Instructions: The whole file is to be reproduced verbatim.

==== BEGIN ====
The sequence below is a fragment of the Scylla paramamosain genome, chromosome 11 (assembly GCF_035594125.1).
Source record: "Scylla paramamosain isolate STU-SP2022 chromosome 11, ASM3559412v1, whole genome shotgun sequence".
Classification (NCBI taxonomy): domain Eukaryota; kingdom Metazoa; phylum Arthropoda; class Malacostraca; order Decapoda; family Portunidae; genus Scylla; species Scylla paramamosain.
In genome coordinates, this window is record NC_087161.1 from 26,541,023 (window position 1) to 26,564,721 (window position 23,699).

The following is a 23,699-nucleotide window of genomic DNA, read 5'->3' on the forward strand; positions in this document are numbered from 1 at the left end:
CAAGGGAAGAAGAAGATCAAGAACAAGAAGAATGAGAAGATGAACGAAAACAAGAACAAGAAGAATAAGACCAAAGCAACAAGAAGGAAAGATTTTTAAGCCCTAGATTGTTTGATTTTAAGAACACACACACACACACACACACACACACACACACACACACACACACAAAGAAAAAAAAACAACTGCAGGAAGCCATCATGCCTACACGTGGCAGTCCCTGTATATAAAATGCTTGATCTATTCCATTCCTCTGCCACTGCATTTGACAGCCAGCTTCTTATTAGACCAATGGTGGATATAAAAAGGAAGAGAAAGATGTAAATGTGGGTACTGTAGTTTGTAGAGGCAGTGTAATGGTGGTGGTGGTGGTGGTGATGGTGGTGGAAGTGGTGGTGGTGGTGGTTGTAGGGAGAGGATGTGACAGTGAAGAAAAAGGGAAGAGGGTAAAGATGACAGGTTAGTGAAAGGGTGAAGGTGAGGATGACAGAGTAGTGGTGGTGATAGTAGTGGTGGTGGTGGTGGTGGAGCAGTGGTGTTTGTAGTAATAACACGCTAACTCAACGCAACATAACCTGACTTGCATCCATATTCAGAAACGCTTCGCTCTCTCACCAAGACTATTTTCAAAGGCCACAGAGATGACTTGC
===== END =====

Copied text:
The sequence below is a fragment of the Scylla paramamosain genome, chromosome 11 (assembly GCF_035594125.1).
Source record: "Scylla paramamosain isolate STU-SP2022 chromosome 11, ASM3559412v1, whole genome shotgun sequence".
Classification (NCBI taxonomy): domain Eukaryota; kingdom Metazoa; phylum Arthropoda; class Malacostraca; order Decapoda; family Portunidae; genus Scylla; species Scylla paramamosain.
In genome coordinates, this window is record NC_087161.1 from 26,541,023 (window position 1) to 26,564,721 (window position 23,699).

The following is a 23,699-nucleotide window of genomic DNA, read 5'->3' on the forward strand; positions in this document are numbered from 1 at the left end:
CAAGGGAAGAAGAAGATCAAGAACAAGAAGAATGAGAAGATGAACGAAAACAAGAACAAGAAGAATAAGACCAAAGCAACAAGAAGGAAAGATTTTTAAGCCCTAGATTGTTTGATTTTAAGAACACACACACACACACACACACACACACACACACACACACACACACAAAGAAAAAAAAACAACTGCAGGAAGCCATCATGCCTACACGTGGCAGTCCCTGTATATAAAATGCTTGATCTATTCCATTCCTCTGCCACTGCATTTGACAGCCAGCTTCTTATTAGACCAATGGTGGATATAAAAAGGAAGAGAAAGATGTAAATGTGGGTACTGTAGTTTGTAGAGGCAGTGTAATGGTGGTGGTGGTGGTGGTGATGGTGGTGGAAGTGGTGGTGGTGGTGGTTGTAGGGAGAGGATGTGACAGTGAAGAAAAAGGGAAGAGGGTAAAGATGACAGGTTAGTGAAAGGGTGAAGGTGAGGATGACAGAGTAGTGGTGGTGATAGTAGTGGTGGTGGTGGTGGTGGAGCAGTGGTGTTTGTAGTAATAACACGCTAACTCAACGCAACATAACCTGACTTGCATCCATATTCAGAAACGCTTCGCTCTCTCACCAAGACTATTTTCAAAGGCCACAGAGATGACTTGC